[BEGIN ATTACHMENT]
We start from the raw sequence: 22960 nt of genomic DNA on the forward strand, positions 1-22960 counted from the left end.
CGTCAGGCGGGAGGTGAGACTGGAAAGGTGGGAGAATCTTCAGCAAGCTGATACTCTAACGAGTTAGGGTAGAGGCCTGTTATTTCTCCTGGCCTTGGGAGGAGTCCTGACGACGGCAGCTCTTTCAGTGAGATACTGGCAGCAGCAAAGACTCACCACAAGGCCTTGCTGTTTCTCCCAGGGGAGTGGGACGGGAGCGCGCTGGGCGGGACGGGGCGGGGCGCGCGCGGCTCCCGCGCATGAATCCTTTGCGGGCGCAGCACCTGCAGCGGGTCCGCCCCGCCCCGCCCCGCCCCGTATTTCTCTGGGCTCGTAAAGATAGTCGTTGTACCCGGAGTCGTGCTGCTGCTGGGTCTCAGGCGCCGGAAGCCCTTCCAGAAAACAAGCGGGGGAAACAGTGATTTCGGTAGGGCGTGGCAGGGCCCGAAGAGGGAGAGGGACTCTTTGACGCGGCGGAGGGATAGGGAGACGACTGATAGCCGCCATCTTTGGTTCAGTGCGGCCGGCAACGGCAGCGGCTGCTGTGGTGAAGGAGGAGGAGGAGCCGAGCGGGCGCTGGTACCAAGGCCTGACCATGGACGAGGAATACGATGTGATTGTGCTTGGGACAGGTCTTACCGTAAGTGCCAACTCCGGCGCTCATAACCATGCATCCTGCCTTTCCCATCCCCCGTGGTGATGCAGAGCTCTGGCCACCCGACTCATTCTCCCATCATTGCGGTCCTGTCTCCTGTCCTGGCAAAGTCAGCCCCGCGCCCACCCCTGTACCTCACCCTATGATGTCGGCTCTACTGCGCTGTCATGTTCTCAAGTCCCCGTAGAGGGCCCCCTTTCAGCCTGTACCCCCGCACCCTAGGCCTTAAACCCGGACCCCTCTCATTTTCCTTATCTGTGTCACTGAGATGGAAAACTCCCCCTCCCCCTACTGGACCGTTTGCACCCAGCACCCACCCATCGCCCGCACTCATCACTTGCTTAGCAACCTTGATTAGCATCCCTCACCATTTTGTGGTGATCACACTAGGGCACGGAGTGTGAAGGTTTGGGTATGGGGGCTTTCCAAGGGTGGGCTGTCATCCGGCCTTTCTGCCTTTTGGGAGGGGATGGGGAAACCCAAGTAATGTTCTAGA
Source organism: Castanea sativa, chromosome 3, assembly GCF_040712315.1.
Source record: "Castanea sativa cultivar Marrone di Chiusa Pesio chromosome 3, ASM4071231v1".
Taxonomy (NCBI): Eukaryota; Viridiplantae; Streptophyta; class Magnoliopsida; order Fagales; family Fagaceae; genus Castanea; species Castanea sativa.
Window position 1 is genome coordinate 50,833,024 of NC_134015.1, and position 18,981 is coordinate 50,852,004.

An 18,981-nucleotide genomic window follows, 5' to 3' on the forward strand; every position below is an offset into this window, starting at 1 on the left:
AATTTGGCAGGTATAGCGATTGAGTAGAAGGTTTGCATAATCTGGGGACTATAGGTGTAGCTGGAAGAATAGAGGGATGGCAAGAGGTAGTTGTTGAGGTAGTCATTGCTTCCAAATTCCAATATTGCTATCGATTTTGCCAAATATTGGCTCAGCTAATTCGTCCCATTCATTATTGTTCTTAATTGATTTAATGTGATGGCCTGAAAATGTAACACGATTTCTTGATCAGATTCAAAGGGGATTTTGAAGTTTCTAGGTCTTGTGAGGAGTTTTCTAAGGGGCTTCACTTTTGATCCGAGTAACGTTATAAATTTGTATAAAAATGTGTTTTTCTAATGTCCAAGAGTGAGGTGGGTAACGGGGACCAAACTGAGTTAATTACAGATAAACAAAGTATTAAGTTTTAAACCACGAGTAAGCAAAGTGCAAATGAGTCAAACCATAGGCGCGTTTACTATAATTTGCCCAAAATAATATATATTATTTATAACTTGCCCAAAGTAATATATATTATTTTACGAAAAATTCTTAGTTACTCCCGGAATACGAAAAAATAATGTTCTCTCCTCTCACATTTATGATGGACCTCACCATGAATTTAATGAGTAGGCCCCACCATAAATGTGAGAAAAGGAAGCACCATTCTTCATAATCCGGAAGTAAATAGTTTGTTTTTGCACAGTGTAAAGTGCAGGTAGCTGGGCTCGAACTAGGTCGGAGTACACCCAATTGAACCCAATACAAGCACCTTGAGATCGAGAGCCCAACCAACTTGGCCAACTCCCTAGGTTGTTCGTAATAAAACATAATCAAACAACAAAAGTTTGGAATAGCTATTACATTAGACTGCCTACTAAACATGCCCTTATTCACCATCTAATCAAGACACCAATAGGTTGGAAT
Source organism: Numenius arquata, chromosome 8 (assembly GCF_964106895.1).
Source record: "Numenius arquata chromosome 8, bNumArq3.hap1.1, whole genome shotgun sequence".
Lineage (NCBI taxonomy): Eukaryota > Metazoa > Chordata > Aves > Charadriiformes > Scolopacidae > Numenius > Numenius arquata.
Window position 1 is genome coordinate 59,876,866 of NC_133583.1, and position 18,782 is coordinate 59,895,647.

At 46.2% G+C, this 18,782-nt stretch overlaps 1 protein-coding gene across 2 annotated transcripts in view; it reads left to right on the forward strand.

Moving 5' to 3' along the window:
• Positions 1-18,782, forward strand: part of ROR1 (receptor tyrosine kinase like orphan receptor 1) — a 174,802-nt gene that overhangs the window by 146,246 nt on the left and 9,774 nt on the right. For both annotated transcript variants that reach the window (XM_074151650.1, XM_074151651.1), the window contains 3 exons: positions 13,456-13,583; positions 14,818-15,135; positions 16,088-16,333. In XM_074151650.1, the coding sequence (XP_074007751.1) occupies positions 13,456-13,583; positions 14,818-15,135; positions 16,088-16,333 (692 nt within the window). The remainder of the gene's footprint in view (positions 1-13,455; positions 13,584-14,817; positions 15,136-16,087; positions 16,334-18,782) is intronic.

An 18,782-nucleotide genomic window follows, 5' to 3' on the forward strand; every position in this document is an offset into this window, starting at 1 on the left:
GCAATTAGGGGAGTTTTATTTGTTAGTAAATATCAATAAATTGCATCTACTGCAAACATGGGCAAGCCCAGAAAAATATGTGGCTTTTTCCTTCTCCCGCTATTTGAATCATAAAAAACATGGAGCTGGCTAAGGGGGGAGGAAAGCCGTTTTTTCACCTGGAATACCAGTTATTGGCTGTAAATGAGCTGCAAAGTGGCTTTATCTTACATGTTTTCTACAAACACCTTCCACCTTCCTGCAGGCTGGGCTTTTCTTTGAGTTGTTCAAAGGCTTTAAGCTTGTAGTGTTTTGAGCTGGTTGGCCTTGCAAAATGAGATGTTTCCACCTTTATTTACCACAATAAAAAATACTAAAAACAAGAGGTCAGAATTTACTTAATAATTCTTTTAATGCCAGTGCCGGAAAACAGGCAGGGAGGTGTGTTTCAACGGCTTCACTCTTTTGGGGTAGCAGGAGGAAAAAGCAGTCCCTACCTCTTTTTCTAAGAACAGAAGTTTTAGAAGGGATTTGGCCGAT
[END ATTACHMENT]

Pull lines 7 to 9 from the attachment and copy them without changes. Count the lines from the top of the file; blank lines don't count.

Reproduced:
An 18,981-nucleotide genomic window follows, 5' to 3' on the forward strand; every position below is an offset into this window, starting at 1 on the left:
AATTTGGCAGGTATAGCGATTGAGTAGAAGGTTTGCATAATCTGGGGACTATAGGTGTAGCTGGAAGAATAGAGGGATGGCAAGAGGTAGTTGTTGAGGTAGTCATTGCTTCCAAATTCCAATATTGCTATCGATTTTGCCAAATATTGGCTCAGCTAATTCGTCCCATTCATTATTGTTCTTAATTGATTTAATGTGATGGCCTGAAAATGTAACACGATTTCTTGATCAGATTCAAAGGGGATTTTGAAGTTTCTAGGTCTTGTGAGGAGTTTTCTAAGGGGCTTCACTTTTGATCCGAGTAACGTTATAAATTTGTATAAAAATGTGTTTTTCTAATGTCCAAGAGTGAGGTGGGTAACGGGGACCAAACTGAGTTAATTACAGATAAACAAAGTATTAAGTTTTAAACCACGAGTAAGCAAAGTGCAAATGAGTCAAACCATAGGCGCGTTTACTATAATTTGCCCAAAATAATATATATTATTTATAACTTGCCCAAAGTAATATATATTATTTTACGAAAAATTCTTAGTTACTCCCGGAATACGAAAAAATAATGTTCTCTCCTCTCACATTTATGATGGACCTCACCATGAATTTAATGAGTAGGCCCCACCATAAATGTGAGAAAAGGAAGCACCATTCTTCATAATCCGGAAGTAAATAGTTTGTTTTTGCACAGTGTAAAGTGCAGGTAGCTGGGCTCGAACTAGGTCGGAGTACACCCAATTGAACCCAATACAAGCACCTTGAGATCGAGAGCCCAACCAACTTGGCCAACTCCCTAGGTTGTTCGTAATAAAACATAATCAAACAACAAAAGTTTGGAATAGCTATTACATTAGACTGCCTACTAAACATGCCCTTATTCACCATCTAATCAAGACACCAATAGGTTGGAAT
Source organism: Numenius arquata, chromosome 8 (assembly GCF_964106895.1).